And this brings me to the still smoking aftermath of the Great Recession as it took hold, and as voices rang out that this should never be allowed to happen again. This brings me to the negotiating and lobbying and news coverage and other pressures that led to the passage of the Dodd–Frank Wall Street Reform and Consumer Protection Act.

On the face of it, this piece of legislation was enacted as a new and updated version of the Glass-Steagall Act, or at least of its intent, that would address both old and long-standing risk and the business practices that lead to it, and new forms of risk that could not exist pre-internet for example when Glass-Steagall was first devised and passed into law. And exactly as happened with Glass-Steagall, voices of reaction and rejection arose and from the beginning – from before it could even move out of Congressional committee, to be voted upon by the full bodies of the House and Senate. And compromises were arrived at in what was included in the final law passed, between those who saw this initiative as not going far enough and those who saw it as going too far and as being overly restrictive. Glass-Steagall saw this same type of conflict play out in its final drafting and passage too.

The Dodd–Frank Wall Street Reform and Consumer Protection Act is a very lengthy and complex piece of legislature with 61 main provisions, each of which is complex and highly detailed in its own right. As such, I will not delve into the details of this law here, any more than I did here for the Glass-Steagall Act. I suggest a review of the Wikipedia link offered here in this posting where I show offer this law by name in link form, and this: US Securities and Exchange Commission resource for further details.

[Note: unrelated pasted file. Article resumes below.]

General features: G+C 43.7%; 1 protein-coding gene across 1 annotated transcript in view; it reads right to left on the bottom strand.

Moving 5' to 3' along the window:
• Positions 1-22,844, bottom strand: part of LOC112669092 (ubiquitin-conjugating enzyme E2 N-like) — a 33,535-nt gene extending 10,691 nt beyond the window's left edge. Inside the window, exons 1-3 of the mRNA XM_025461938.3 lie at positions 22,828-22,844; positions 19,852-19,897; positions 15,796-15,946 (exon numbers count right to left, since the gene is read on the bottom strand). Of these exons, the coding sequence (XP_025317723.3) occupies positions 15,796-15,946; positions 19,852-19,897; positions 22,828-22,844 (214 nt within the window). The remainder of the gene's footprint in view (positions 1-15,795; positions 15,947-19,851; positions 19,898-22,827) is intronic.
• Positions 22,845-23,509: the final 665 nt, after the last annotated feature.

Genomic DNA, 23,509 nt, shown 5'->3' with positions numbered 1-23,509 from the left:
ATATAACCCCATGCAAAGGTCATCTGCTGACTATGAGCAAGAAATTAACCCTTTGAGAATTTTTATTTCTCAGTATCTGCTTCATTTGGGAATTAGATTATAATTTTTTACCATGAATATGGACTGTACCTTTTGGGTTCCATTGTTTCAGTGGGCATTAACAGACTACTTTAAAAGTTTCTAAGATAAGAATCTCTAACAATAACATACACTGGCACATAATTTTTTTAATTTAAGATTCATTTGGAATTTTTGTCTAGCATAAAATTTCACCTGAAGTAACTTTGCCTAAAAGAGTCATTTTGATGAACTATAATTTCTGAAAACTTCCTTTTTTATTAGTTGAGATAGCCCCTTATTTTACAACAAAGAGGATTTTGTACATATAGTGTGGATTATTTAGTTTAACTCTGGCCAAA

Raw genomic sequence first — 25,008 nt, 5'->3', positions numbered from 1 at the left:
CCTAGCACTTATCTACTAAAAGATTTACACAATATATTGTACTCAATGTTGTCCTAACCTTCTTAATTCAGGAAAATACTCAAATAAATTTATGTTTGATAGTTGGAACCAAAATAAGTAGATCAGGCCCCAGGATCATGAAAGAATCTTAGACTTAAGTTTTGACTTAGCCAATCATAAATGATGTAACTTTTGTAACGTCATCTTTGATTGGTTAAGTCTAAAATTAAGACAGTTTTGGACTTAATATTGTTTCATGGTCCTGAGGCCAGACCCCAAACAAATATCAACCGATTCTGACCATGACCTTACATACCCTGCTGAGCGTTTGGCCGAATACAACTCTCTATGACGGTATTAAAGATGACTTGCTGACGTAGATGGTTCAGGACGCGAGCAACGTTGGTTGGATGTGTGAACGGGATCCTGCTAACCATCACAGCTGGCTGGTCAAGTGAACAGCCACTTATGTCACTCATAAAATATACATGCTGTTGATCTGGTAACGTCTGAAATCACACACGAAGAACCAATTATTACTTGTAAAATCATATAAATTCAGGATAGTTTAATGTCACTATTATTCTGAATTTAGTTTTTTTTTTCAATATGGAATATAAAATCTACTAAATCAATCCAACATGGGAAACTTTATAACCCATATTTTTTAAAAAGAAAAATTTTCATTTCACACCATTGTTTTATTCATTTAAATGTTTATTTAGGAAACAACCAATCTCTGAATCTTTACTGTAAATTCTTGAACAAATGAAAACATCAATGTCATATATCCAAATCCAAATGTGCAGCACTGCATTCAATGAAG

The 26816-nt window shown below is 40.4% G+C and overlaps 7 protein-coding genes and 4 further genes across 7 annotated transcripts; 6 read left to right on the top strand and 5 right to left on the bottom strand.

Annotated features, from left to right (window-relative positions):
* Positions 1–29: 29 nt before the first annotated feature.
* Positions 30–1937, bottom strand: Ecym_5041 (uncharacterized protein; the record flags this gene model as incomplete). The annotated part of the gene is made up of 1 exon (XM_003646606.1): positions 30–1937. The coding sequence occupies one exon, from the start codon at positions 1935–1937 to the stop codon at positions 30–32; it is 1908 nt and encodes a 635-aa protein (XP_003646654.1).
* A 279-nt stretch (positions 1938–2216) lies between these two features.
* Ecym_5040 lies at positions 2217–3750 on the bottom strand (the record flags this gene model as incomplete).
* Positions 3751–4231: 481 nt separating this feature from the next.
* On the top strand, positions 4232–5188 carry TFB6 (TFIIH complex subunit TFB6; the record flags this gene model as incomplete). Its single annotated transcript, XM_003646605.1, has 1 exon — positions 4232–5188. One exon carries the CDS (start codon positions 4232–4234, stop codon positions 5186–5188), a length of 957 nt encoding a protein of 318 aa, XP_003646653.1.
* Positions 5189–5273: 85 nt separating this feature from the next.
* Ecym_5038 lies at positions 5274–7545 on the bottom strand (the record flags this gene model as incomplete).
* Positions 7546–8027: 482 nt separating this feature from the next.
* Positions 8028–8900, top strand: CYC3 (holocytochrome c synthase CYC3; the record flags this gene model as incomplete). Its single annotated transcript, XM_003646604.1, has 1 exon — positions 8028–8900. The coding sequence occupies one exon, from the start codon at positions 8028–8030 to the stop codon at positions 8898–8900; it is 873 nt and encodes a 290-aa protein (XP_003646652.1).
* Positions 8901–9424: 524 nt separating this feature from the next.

And I will simply add as a final note here, that a significant number of primarily self-proclaimed “ultra-conservative” Republicans, backed by and acting at the behest of some of the Republican Party’s biggest donors, have been fighting to roll back or even repeal what they see as excessively onerous provisions of this law too, and exactly as was done with Glass-Steagall.

I made note of one of the new iterations of the types of toxic investment “opportunity” in Part 12, that directly led to the housing market bubble and financial institution losses in the Great Recession, and that are arising again since the passage of Dodd-Frank: the now-named, brand new and no doubt exciting “bespoke collateralized debt opportunity (bespoke CDO)” and its more popular variant: the “bespoke tranche opportunity.” Lacking a working crystal ball, I can only guess, but I expect to see more new (but not really) investment opportunities like them, and a further eroding of Dodd–Frank on top of what is already being pushed for and achieved.

I fully expect to come back to this line of discussion in future postings to this blog, but I end this discussion here, for now. And as already noted in this series, I will turn to consider China in my next series installment, and its economics, and for its version of politically grounded economic friction (see Part 12 for a working definition and basic discussion of that term.)

Meanwhile, you can find this and related postings at Macroeconomics and Business and its Page 2 continuation.